Raangi Movie Review
Filmmaker AR Murugadoss has penned the story of ‘Raangi’, which is directed by Saravanan (Engeyum Eppodhum fame). The film features Trisha as the lead character with Anaswara Rajan performing an important character.
Thaiyal Nayagi (Trisha) an online channel reporter, finds a Facebook account of her niece Sushmitha (Anaswara Rajan). She encounters a 17-year-old boy Aalim from Libya is chatting with her on that account. The FBI on the other hand wants to bring Aalim under their custody using Thaiyal Nayagi and her niece as bait.
The team during its pre-release event had mentioned that the film went through several re-edits and other technical works during the Lockdown phase. This is commendable as they have converted a linear play into non-linear screenwriting. On contrary, if the script had gone through several stages of reworking, it would have worked wonders for this movie. AR Murugadoss’ story owns an international touch, which not many writers have attempted before. The innocent love of the character ‘Aalim’ is heart-touching. He is the hero of this movie, and hence the title ‘Raangi’ itself turns out to be irrelevant. The scenes, where his way of polite conversation and his unconditional love for his girlfriend is poetically conveyed. Not to miss the particular scene – where Trisha tries to irk the corrupt police officer by sending her location, and the very next minute a huge mess happens in the station. While there are such good moments in the film, there are a few on the flip side too. There is a scene, where Trisha finds out the identity mark of Anaswara to find the morphed image, and later manages to get hold of her classmate, who is the actual culprit. She could have followed the same pattern instead of asking her niece to make things complicated. In the very next scene, she advises the girl with an inferiority complex saying, “When you study and achieve big money and a job, you can change your entire face.” Such words completely ruin her image. Director Saravanan should have focused on such minuses and rectified them.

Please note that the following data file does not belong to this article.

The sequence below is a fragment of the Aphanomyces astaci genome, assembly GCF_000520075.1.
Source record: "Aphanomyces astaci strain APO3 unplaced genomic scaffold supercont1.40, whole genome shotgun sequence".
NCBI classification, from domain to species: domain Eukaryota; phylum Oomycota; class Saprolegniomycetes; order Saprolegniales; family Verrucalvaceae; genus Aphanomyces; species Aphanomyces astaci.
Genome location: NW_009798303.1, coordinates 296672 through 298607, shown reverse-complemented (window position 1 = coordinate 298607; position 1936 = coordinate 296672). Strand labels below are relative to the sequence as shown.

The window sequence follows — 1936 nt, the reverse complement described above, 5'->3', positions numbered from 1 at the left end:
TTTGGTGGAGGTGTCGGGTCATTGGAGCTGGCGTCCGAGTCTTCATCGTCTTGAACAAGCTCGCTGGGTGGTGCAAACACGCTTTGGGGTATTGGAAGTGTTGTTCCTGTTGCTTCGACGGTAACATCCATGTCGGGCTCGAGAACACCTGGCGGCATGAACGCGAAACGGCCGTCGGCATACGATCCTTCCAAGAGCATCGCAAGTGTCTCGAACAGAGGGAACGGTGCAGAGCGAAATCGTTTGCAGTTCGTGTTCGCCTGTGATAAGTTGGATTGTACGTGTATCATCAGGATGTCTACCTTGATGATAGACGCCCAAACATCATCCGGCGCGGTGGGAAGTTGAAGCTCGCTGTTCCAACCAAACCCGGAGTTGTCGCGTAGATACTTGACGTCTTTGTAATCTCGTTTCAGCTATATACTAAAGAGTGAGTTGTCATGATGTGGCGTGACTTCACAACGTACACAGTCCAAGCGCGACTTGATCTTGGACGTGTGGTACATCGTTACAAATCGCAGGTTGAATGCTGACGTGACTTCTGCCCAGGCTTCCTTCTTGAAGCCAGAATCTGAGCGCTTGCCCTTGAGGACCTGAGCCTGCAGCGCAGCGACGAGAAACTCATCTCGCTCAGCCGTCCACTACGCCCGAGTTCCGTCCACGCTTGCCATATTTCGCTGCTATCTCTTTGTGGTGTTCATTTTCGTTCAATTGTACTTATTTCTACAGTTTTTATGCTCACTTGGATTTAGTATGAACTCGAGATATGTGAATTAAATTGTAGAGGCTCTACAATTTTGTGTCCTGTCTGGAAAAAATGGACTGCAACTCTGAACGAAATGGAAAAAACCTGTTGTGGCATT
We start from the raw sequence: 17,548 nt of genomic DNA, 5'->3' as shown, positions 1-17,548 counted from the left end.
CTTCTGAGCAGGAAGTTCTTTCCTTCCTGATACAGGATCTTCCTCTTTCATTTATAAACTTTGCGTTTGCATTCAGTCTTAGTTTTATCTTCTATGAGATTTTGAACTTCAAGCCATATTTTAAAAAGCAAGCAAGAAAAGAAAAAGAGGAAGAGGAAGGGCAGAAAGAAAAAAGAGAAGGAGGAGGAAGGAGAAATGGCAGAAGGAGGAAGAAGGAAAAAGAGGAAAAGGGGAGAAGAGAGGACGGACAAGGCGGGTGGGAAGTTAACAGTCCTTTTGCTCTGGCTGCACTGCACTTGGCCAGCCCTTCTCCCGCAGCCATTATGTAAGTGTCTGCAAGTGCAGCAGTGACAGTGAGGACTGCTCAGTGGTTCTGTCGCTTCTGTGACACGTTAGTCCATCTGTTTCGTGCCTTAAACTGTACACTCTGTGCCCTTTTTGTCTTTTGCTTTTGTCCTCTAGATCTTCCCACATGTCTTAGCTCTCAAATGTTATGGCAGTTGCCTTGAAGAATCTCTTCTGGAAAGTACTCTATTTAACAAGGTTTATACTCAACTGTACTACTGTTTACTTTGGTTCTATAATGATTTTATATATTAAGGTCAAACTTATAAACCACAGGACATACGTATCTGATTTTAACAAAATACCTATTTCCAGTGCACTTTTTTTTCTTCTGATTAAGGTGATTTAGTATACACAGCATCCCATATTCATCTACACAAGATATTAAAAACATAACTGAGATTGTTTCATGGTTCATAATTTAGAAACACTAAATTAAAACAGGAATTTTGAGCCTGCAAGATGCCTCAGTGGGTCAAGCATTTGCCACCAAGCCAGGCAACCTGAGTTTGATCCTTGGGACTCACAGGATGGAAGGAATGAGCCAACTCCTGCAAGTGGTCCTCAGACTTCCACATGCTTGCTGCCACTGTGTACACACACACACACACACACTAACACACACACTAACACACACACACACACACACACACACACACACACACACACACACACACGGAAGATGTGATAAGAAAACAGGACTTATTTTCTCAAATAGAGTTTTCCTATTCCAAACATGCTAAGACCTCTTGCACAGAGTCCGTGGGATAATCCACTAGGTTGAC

The translation of voice messages through FB messenger is okay. But when the FBI officer says ‘I Love You’, the translation is done with a SIRI kind of female voice. The funniest part is he insists Trisha continue the conversation. When it is possible by anyone, why force her to do it?
Such negatives ruin the beautiful story and theme of Raangi. The musical score by Sathya is good, and his BGM is appreciable in many places. Cinematographer Shakthi has captured the visuals of Uzbekistan in great style.
If the screenwriting process was done with more scrutinizing efforts, this movie would have been a hit beyond linguistic barriers, and for now, it’s an average fare.
Raangi Movie Review
Verdict: An exceptionally intriguing tale that goes directionless due to screenwriting